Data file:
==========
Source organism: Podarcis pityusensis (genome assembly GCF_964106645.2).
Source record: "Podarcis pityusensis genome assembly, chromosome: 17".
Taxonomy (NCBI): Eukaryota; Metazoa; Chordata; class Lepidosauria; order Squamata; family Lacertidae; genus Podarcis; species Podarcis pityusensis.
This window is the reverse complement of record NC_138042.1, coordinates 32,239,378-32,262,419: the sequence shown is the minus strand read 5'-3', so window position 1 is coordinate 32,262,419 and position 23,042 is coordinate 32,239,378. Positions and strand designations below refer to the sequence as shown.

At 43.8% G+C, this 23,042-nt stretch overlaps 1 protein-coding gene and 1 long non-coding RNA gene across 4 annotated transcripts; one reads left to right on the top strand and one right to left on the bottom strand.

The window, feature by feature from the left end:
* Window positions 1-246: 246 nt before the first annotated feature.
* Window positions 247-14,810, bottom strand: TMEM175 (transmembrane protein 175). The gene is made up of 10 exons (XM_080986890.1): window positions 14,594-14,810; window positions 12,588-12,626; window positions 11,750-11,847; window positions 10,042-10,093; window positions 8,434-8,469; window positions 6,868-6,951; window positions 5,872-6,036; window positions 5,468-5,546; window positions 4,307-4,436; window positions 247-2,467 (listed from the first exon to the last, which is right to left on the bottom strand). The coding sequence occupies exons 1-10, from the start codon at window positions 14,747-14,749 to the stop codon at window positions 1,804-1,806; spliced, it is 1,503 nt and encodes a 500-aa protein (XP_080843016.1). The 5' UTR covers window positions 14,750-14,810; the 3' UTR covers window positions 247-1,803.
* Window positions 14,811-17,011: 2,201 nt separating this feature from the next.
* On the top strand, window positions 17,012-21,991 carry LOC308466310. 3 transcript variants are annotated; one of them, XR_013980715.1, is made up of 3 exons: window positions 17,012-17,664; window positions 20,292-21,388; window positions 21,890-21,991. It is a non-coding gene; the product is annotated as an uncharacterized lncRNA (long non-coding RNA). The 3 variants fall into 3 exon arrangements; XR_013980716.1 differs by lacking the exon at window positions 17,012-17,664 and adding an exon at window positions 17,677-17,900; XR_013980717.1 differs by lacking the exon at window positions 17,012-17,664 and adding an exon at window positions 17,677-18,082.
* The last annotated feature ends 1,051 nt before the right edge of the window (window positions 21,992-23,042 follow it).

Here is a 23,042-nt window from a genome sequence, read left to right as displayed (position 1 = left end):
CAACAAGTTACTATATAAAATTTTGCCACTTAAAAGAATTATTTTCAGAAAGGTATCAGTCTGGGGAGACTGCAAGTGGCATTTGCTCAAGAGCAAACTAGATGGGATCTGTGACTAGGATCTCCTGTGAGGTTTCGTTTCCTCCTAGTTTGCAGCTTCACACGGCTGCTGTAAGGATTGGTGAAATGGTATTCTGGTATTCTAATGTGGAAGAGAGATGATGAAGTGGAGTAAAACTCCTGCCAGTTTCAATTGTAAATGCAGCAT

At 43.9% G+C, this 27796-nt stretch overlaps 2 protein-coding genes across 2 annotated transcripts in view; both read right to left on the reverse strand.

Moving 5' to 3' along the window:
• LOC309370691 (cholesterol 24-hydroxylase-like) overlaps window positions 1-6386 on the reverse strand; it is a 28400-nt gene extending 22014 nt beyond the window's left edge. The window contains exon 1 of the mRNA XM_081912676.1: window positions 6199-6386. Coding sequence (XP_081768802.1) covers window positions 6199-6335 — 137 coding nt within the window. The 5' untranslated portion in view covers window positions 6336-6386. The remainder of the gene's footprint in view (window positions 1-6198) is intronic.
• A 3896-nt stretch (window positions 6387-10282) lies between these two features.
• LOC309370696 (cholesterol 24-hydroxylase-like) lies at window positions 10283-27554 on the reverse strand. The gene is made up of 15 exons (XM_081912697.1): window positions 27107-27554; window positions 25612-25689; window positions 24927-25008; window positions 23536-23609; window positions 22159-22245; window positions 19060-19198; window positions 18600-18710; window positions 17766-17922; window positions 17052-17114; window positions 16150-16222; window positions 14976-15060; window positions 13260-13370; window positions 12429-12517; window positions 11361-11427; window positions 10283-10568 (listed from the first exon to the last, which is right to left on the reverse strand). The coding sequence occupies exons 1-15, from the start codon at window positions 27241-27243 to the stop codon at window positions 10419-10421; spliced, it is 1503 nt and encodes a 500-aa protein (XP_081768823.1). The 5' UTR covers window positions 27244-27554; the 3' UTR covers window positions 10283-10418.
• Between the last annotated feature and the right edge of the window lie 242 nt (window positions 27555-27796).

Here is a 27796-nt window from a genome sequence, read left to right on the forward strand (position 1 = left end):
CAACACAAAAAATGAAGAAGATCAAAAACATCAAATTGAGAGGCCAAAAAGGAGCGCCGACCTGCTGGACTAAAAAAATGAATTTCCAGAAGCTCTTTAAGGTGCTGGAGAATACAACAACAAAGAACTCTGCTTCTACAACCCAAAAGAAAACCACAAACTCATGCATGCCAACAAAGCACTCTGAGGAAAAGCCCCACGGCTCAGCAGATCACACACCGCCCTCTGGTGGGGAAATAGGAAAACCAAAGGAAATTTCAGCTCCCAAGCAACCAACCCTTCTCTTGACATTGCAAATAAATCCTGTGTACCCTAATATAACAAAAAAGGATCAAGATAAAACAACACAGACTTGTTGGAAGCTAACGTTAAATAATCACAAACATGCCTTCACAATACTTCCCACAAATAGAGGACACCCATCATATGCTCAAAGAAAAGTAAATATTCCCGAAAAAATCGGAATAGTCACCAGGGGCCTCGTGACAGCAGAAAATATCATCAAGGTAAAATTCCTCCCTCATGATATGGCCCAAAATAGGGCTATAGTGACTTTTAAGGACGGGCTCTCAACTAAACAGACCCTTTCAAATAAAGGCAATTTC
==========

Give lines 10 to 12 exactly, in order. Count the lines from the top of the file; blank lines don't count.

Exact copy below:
* On the top strand, window positions 17,012-21,991 carry LOC308466310. 3 transcript variants are annotated; one of them, XR_013980715.1, is made up of 3 exons: window positions 17,012-17,664; window positions 20,292-21,388; window positions 21,890-21,991. It is a non-coding gene; the product is annotated as an uncharacterized lncRNA (long non-coding RNA). The 3 variants fall into 3 exon arrangements; XR_013980716.1 differs by lacking the exon at window positions 17,012-17,664 and adding an exon at window positions 17,677-17,900; XR_013980717.1 differs by lacking the exon at window positions 17,012-17,664 and adding an exon at window positions 17,677-18,082.
* The last annotated feature ends 1,051 nt before the right edge of the window (window positions 21,992-23,042 follow it).

Here is a 23,042-nt window from a genome sequence, read left to right as displayed (position 1 = left end):